“Recall Walker” bumper stickers dotted the workers’ parking lot at the Georgia Pacific paper mill on Day Street here one recent afternoon, proof of their union’s role in the effort to oust Gov. Scott Walkerfrom office early for his legislation limiting public employees’ bargaining rights.

But among the largest donors to Mr. Walker and his cause are the plant’s owners, the billionaire industrialists Charles G. and David H. Koch, the latter of whom has said of the recall election to be held in June, “If the unions win the recall, there will be no stopping union power.”

The recall vote here has been billed as a critical test of labor muscle versus corporate money. But it is only a warm-up for a confrontation that will play out during the presidential election, which both sides view as the biggest political showdown in at least 30 years between pro- and anti-union forces — a labor-management fight writ large.

Perhaps the best line in the article comes from Scott Walker—and it reminds me of South Parks Officer Barbrady’s famed line ”Nothing To See Here Folks”.


In an interview, Mr. Walker called that a “bogus argument,” saying he has no plans to pursue right-to-work legislation, as private sector unions have feared. Such legislation lets employees at unionized workplaces opt out of paying union fees.

Scott Walker Taken To Woodshed By Milwaukee Journal Sentinel For Taking Eyes Off Ball With Job Creation

I want to note this week I posted–in part–the following about the lack of job creation from the Scott Walker administration.

What is needed in this state is a political climate that allows for compromise aimed at taking steps that moves our people forward, as opposed to partisan power plays that are designed to increase a person’s name ID, or a political party’s chances in the next election.

There is no reason that our state politicians did not find the resolve to have both a venture capital bill, and the mining issue land on Governor Walker’s desk. If there had been better relations from the East Wing, and less partisan sniping from the two parties this state could have had two very important issues resolved. Two issues that would have made a positive difference for the state’s economy in the years to come. Issues that would in time impact job creation.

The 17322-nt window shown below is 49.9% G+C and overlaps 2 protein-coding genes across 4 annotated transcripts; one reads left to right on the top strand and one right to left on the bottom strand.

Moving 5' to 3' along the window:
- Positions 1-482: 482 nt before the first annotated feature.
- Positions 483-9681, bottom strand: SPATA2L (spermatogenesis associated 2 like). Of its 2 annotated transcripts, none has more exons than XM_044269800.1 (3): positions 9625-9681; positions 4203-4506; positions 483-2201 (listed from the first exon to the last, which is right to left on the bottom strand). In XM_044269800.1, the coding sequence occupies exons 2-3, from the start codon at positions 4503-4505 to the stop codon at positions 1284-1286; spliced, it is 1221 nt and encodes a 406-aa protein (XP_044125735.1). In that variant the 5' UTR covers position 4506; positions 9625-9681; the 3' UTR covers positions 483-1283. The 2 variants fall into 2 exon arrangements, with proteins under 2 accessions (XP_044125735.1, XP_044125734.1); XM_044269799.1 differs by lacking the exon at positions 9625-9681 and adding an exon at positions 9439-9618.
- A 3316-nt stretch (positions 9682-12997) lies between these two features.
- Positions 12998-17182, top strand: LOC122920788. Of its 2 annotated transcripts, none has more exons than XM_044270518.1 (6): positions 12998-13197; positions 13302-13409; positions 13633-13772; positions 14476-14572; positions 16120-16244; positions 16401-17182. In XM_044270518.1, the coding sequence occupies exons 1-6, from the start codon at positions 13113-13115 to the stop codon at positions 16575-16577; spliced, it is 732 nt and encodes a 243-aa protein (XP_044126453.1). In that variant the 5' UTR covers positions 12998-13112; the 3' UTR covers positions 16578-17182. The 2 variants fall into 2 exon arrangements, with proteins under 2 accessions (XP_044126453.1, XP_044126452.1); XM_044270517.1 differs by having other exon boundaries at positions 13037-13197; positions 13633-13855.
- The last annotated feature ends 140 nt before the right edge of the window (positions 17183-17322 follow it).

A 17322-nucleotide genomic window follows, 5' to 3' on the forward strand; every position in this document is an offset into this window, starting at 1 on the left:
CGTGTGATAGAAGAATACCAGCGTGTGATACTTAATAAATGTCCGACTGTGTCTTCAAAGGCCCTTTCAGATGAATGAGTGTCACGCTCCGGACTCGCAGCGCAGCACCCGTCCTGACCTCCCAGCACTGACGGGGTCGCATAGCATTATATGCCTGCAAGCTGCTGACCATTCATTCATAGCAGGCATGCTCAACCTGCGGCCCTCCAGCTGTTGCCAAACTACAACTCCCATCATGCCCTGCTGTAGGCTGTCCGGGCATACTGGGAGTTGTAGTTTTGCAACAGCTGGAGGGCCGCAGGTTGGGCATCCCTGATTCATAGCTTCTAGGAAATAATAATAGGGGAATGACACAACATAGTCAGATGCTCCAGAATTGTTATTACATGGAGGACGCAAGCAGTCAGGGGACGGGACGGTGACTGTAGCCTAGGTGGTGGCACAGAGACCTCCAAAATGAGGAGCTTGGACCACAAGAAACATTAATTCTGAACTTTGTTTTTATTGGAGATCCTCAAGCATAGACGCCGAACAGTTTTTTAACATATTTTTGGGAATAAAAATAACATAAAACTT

The Milwaukee Journal Sentinel has joined the chorus with a stinging editorial that takes Scott Walker to task for taking his eyes off the ball when it comes to job creation.  This editorial bites right where it should—in Scott Walker’s East Wing office!

Certainly, Gov. Scott Walker is responsible for politicizing job creation in Wisconsin – and then taking his eye off the ball as his fellow Republicans embarked on fulfilling a conservative wish list ranging from concealed carry to the castle doctrine to voter ID. But is Walker responsible for the state’s dreary job numbers? And is any politician really capable of creating significant job growth?

Walker made a promise over which he had little control – essentially he was betting on the come – by pledging that Wisconsin would create 250,000 new private-sector jobs during his first term. That may have been a political mistake.

Walker seems to believe the magical thinking that Wisconsin can recruit businesses from other states. This approach has seldom worked for the Badger State. It is far better to create incentives and capital pools for start-up businesses. But the centerpiece of that effort – a bill to jump-start venture capital – flopped because Walker couldn’t persuade his own party to abandon a risky version of the bill in the Assembly last year. Another centerpiece initiative – to loosen mining regulation – did too little to protect the environment and couldn’t achieve bipartisan support. Republicans thought they could ram it through without proper input. They were wrong. We suspect former Republican Gov. Tommy Thompson would have found a way to get both bills passed.

Walker’s Republican colleagues in the Legislature did find time for voter ID, promoting abstinence in the place of comprehensive sex education and other issues that play well with social conservatives. But their lack of political discipline was disappointing at a time when the state needs smart strategic thinking and execution and to maintain a laserlike focus on the main problem the state has: a lack of jobs.

Like we said: The eyes came off the ball.